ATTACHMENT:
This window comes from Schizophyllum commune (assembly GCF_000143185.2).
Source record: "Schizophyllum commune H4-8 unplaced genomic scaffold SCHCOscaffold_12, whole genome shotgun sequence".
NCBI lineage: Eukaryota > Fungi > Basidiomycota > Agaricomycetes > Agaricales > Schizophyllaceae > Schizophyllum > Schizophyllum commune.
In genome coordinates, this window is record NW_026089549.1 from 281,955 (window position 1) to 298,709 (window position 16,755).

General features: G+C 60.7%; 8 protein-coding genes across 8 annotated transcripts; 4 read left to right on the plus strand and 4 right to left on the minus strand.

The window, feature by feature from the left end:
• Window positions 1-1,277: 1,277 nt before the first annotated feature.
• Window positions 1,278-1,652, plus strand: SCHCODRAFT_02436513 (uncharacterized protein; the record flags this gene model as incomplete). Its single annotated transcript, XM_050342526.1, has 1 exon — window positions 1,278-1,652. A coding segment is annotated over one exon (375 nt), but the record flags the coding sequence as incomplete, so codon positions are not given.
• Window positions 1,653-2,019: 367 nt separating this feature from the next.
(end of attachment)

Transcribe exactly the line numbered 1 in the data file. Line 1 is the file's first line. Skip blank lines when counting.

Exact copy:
This window comes from Schizophyllum commune (assembly GCF_000143185.2).